Jane Loeau

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Jane Loeau
Born (1828-12-05)December 5, 1828
Waimea, Kauai County, Hawaii
Died July 30, 1873(1873-07-30) (aged 44)
Puunui, Honolulu, Hawaii
Spouse John Robert Jasper
(m. ?; div. ?)
Marvin Seger
(m. 1855; div. ?)
S. L. Kaelemakule
(m. 1862)
Issue Paki-liilii Kaelemakule
House Kekaulike
Father Kalaniulumoku
Mother Kuini Liliha

Jane Loeau (December 5, 1828 – July 30, 1873) was a Hawaiian chiefess during the Kingdom of Hawaii who attended Chiefs' Children's School also known as Royal School.

Early life[edit]

She was born December 5, 1828, at Waimea, Kauai, the daughter of High Chief Kalaniulumoku and High Chiefess Kuini Liliha. Her mother was the royal governor of Oahu and was politically powerful during the regency of Kaahumanu. She was descended from Kahekili II, Moi of Maui, and High Chief Hoapili through her mother. She had a half-sister Abigail Maheha who also attended Royal School. She was adopted or hānaied by Ahukai (Kaukualii).[1][2]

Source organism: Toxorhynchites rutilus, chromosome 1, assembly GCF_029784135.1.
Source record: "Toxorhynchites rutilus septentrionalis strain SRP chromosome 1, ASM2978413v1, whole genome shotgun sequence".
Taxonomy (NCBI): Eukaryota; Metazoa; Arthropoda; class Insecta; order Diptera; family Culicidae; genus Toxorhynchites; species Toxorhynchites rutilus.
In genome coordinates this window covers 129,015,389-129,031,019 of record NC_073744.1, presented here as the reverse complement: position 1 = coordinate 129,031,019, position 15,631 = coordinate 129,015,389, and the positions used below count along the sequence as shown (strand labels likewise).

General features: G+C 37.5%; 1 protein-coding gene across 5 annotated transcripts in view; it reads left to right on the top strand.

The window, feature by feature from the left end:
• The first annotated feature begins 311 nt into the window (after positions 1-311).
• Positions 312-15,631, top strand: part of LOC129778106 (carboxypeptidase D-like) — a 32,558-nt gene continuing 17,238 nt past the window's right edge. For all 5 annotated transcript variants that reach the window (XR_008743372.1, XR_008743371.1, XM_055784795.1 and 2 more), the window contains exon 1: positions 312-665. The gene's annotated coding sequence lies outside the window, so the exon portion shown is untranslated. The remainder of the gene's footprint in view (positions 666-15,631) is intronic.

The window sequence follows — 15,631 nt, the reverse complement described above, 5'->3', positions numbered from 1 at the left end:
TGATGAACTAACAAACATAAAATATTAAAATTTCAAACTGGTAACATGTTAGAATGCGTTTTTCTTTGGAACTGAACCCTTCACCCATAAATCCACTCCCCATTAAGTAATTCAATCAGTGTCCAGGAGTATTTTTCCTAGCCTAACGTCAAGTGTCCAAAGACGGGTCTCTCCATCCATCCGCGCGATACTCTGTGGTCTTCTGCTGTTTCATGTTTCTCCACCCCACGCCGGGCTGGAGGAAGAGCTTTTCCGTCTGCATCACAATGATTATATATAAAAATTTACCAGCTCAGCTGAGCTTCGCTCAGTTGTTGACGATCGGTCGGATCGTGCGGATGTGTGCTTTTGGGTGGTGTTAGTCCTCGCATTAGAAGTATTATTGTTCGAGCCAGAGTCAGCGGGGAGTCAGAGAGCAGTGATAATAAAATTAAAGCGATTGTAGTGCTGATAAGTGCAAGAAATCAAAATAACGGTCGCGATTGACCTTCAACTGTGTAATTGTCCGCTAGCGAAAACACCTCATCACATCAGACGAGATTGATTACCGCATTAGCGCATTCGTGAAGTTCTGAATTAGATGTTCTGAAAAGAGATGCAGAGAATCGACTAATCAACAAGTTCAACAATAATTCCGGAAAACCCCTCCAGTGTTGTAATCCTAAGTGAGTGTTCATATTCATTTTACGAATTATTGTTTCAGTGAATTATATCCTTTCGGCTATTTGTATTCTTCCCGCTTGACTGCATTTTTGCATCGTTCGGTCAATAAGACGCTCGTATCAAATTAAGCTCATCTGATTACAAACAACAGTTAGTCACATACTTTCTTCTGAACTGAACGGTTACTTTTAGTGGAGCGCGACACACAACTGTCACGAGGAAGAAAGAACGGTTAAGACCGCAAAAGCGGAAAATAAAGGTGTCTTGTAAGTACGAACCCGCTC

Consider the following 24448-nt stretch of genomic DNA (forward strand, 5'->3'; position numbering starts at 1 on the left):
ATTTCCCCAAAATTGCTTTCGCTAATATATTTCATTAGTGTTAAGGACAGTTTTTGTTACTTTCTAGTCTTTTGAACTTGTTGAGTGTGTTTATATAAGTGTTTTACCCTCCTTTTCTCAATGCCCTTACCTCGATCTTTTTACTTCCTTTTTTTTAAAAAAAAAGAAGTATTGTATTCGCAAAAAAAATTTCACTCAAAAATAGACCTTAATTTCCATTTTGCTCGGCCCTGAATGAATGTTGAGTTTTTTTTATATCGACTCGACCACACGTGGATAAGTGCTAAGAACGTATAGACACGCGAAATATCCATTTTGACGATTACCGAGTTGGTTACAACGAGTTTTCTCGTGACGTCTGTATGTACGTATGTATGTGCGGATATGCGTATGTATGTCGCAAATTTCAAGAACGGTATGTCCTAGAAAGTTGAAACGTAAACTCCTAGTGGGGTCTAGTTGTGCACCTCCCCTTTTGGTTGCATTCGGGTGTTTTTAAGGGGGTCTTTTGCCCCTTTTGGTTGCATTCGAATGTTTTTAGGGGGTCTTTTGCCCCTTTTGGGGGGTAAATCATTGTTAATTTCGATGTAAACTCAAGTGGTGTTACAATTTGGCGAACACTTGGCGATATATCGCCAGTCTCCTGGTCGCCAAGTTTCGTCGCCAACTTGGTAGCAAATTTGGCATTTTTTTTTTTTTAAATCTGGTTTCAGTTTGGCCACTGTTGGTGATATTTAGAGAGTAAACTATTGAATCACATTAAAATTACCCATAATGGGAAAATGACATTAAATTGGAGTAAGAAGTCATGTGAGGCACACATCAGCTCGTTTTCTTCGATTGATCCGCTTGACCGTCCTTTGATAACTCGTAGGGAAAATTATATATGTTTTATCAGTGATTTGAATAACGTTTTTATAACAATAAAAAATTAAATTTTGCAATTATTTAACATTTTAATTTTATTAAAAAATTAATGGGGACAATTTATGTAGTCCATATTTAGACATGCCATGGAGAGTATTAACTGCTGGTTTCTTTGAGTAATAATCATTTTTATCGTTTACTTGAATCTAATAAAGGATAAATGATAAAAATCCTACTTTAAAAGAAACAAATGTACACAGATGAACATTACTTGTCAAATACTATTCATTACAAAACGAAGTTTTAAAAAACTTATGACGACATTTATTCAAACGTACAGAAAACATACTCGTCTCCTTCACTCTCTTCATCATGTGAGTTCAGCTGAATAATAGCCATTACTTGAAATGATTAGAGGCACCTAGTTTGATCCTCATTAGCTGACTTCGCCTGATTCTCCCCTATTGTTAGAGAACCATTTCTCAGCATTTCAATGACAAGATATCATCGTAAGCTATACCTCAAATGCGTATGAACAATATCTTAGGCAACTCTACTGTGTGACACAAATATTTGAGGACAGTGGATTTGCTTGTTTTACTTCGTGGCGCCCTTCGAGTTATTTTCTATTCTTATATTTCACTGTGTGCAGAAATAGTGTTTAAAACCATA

She was one of the first to attend Chiefs' Children's School. She was chosen by King Kamehameha III to be eligible to sit on the throne of the Kingdom of Hawaii. Taught by Amos Starr Cooke and his wife, Julliete Montague Cooke, to eat, dress, and speak like European or American children. At the age of eleven, she was the eldest girl at the school. On Sundays it was customary for boys and girls to walk side by side to church; Jane walked beside Moses Kekūāiwa, the eldest boy at the school and brother of Alexander Liholiho and Lot Kapuaiwa, so there may have been hope for them to be married. In her school days, she was a closed friend of Bernice Pauahi,[3]:28 who was the only girl at the school around her age. She and Bernice often played on the piano, teaching the younger girls how to sing and play the piano and among them was the young Lydia Kamakaeha, who would be Hawaii's last queen and a great composer.[4]:581[5]:140